Avatar Badvert

I don’t know if you’re familiar with Toffifee. It’s a sort of over-packaged nutty caramel confection that a distant relative might buy a grandparent for Christmas, or that might be the only product you recognise if you visit a German supermarket.

In a move common to all European confectionary when it’s advertised in the UK, Toffifee released a new TV advert a couple of months ago that has somehow made it on to the airwaves without anyone involved realising that it looks at least 30 years out of date. Presumably nobody involved in the entire campaign had any sense of irony.

This post isn’t really about anything other than my need to share with you just how naff the whole thing is.

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Avatar Nostalgia – Young Me (and him)

Look at you. How old are you? You’re very old. You have done lots of things in your life and more often than not someone will have been there to make a note of it or possibly take a photo.

Nostalgia is what sells lots of old crap in that you remember how it was “back in the day” and then you want to get that feeling back by, I don’t know, buying your first car again, playing that Atari you had up in your uncle’s loft or investing in Microsoft shares. When I was looking for a photo for my brother I found a few photo albums, most of which were filled with sentimental (i.e. pointless) photos of my bedroom when I was 9 and other guff. I did, however, stumble upon several re-discovered gems of what used to happen when Kev and I, and sometimes Tom, would get whammed.

Now don’t get your hopes up, dear people. If you’re looking for sordid, filthy accounts of unscrupulous behaviour then you’re really on the wrong website (you took a wrong turn at boobpedia.com). What I’m talking are polaroids (easy now) of us all looking young surrounded by drinks bottles and cans. If you ever wanted to know what Kevin looked like with a bog roll on his head, holding one of those plastic separators you get with cans of lager, then you’ve come to the right place. If you were “desperate” to see a photo of me fake passed out on the floor then go no further.

I don’t remember ever looking that young but I know it happened. Here’s the proof:

Avatar James Earl Jones is Amazing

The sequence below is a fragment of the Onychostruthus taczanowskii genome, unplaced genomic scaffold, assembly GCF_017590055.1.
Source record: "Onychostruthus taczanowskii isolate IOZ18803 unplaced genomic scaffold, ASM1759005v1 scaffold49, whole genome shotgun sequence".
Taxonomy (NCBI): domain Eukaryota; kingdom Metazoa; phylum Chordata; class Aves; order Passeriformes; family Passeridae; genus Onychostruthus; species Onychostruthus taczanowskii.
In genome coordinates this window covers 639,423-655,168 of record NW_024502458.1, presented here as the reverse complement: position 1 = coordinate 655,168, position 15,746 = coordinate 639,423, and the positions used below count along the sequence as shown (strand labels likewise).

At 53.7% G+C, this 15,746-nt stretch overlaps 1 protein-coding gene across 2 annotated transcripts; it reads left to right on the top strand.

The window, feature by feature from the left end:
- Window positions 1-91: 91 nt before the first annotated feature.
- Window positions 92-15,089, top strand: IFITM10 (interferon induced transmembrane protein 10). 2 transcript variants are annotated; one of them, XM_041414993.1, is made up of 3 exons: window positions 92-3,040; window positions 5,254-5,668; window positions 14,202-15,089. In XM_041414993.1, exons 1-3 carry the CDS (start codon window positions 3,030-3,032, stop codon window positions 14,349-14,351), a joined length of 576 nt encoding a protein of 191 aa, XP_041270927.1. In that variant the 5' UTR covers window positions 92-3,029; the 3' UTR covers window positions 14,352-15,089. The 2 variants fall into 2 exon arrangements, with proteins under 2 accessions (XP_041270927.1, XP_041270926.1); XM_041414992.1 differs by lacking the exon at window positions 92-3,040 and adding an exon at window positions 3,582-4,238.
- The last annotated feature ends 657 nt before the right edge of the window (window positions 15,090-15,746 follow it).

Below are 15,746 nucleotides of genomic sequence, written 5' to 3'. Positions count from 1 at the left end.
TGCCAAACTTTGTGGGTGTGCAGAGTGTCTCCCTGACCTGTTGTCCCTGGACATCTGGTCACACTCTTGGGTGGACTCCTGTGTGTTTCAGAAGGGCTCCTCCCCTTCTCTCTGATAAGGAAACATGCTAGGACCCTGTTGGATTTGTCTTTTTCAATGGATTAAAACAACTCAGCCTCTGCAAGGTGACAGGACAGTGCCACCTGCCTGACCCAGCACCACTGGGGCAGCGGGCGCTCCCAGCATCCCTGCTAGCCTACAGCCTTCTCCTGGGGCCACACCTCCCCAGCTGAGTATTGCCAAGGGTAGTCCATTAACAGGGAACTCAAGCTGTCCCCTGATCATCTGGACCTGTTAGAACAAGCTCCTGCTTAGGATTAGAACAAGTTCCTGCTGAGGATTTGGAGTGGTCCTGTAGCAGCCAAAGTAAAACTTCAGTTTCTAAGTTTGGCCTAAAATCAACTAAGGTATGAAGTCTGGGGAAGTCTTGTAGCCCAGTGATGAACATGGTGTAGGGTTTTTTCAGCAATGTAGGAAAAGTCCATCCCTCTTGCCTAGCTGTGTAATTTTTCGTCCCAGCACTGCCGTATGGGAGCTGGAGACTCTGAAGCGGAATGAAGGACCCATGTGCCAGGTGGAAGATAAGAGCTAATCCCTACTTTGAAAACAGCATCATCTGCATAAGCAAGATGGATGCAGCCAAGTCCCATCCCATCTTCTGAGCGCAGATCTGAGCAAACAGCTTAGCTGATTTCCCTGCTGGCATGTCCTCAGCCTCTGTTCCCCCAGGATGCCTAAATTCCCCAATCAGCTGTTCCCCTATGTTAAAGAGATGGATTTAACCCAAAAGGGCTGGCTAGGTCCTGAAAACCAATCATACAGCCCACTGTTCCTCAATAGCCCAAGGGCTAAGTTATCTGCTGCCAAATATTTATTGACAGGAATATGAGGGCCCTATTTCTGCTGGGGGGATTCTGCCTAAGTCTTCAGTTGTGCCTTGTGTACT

Do you know who’s amazing? I’ll give you a hint, it’s not you or I. Nor I. No, neither of us is amazing. You can show me all your achievements, medals, awards and dissertations but you will never be as amazing as James Earl Jones.

This will be difficult for some of us to understand (i.e. Chris) due to the fact that some of us cannot watch films for fear of exploding. That said, James Earl Jones, or JEJ as he is known to his closest friends and family, has also has a stuperbulous career on both television and on stage, so you’ve got no excuses some people. He is a huge talent and has played everyone from a man covered in black plastic to a huge lion and even read all 27 books of the New Testament in ‘James Earl Jones Reads the Bible’. I know now what everyone is getting for Christmas…

I have a ton of respect for James because he’s always been there in lots of things, lots of things I have enjoyed which is a rarity these days. I almost fell off the sofa though when I paused a film he was in and this came up:

Immature, juvenile, yes yet also immensely satisfying and hugely enjoyable. I think James Earl Jones looks even cooler with walrus tusks. Walrus tusks or sticks of chalk coming out of his nose. He can pull off any look, he’s that good an actor.

Avatar Film Reviews – Mr. Majestyk

Imagine Jason Statham, buff almost A but still a little B-Movie action hero, working in the 1970’s. Imagine he is given the script of film where he still gets to be a buff action hero movie star but it’s in such a bizarre setting that everything about the film makes your eyes pop out in astonishment.

Such is the case for ‘Mr. Majestyk’, an utterly bewildering idea for entertainment, that when Big Dave started chuntering on about it, as some kind of brief aside at a family gathering, we all thought he had finally lost his marbles. “Do you remember that film about Charles Bronson who looks after the mangoes?” he said.